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  • Print publication year: 2005
  • Online publication date: July 2009

7 - Situating Abstract Concepts

Summary

Roughly speaking, an abstract concept refers to entities that are neither purely physical nor spatially constrained. Such concepts pose a classic problem for theories that ground knowledge in modality-specific systems (e.g., Barsalou, 1999, 2003a,b). How could these systems represent a concept like TRUTH? Abstract concepts also pose a significant problem for traditional theories that represent knowledge with amodal symbols. Surprisingly, few researchers have attempted to specify the content of abstract concepts using feature lists, semantic networks, or frames. It is not enough to say that an amodal node or a pattern of amodal units represents an abstract concept. It is first necessary to specify the concept's content, and then to show that a particular type of representation can express it. Regardless of how one might go about representing TRUTH, its content must be identified. Then the task of identifying how this content is represented can begin.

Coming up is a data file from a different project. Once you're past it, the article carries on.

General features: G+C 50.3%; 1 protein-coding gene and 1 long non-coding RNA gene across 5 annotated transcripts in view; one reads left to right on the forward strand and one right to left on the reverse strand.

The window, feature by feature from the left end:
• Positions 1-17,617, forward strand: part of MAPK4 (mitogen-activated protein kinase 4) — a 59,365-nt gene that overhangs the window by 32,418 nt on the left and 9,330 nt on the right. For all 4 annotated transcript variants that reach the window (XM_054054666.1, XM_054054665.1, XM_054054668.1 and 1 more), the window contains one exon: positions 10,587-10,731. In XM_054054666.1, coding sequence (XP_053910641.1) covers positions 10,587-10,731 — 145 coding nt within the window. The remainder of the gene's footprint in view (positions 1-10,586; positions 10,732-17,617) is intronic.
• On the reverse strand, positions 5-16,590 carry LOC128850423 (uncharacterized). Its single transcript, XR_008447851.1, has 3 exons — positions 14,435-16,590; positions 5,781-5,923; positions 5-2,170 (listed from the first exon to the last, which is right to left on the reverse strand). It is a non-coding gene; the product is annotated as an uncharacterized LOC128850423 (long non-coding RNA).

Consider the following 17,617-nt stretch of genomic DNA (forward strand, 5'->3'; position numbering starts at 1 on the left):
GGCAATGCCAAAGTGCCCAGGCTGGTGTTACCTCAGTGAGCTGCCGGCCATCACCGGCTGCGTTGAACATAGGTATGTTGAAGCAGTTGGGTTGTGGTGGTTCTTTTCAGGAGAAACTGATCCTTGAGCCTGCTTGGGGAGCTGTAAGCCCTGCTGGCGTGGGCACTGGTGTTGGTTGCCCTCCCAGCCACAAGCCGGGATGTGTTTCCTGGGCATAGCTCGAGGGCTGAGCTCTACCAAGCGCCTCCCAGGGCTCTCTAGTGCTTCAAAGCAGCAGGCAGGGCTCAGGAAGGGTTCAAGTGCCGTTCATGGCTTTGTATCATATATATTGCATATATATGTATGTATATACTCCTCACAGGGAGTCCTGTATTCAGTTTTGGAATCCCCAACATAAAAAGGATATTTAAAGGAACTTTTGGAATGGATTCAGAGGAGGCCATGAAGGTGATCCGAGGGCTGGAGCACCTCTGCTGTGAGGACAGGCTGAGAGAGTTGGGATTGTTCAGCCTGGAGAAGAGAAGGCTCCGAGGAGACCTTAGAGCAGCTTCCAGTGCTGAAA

The primary purpose of this chapter is to explore the content of three abstract concepts: TRUTH, FREEDOM, and INVENTION. In an exploratory study, their content will be compared to the content of three concrete concepts – BIRD, CAR, and SOFA – and also to three intermediate concepts that seem somewhat concrete but more abstract than typical concrete concepts – COOKING, FARMING, and CARPETING. We will first ask participants to produce properties typically true of these concepts. We will then analyze these properties using two coding schemes.

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Grounding Cognition
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